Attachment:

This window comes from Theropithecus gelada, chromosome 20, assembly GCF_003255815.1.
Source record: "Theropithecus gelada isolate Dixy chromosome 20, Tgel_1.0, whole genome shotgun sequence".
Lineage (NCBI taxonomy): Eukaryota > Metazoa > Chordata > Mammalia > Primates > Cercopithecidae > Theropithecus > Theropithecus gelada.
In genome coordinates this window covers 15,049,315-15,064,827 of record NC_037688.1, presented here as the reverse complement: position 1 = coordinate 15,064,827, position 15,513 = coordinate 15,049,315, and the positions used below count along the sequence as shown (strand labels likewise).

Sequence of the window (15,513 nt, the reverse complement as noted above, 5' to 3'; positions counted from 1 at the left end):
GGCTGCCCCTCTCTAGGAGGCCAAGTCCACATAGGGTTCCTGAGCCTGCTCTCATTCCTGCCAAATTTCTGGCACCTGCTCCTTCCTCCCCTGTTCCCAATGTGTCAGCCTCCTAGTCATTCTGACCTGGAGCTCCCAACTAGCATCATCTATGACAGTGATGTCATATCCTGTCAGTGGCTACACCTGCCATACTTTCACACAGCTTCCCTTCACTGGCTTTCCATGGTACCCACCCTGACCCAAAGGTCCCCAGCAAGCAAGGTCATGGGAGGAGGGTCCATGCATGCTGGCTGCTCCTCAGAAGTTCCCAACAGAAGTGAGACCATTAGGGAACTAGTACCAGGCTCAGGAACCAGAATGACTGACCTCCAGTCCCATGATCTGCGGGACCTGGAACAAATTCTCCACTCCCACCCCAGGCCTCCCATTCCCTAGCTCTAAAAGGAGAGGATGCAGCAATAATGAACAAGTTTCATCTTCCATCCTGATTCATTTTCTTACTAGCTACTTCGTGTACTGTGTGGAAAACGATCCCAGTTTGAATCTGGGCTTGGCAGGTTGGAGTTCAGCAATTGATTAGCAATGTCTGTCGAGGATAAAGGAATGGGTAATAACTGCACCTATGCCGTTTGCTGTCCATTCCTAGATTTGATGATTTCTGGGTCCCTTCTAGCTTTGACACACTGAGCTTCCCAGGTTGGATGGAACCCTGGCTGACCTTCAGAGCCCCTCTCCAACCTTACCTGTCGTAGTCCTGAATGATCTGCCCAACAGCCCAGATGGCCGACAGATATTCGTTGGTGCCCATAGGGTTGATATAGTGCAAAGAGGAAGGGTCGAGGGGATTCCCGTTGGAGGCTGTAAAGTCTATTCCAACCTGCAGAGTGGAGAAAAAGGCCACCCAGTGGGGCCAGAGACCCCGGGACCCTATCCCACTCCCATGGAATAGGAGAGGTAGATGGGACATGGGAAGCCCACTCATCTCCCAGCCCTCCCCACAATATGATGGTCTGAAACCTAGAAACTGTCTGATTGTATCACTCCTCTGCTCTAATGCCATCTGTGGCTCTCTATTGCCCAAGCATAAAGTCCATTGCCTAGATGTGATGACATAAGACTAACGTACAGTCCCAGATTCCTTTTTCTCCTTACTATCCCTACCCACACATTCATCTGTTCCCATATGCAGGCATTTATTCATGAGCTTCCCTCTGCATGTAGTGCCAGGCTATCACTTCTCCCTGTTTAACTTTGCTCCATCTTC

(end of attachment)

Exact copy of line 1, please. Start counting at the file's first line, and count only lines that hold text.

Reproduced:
This window comes from Theropithecus gelada, chromosome 20, assembly GCF_003255815.1.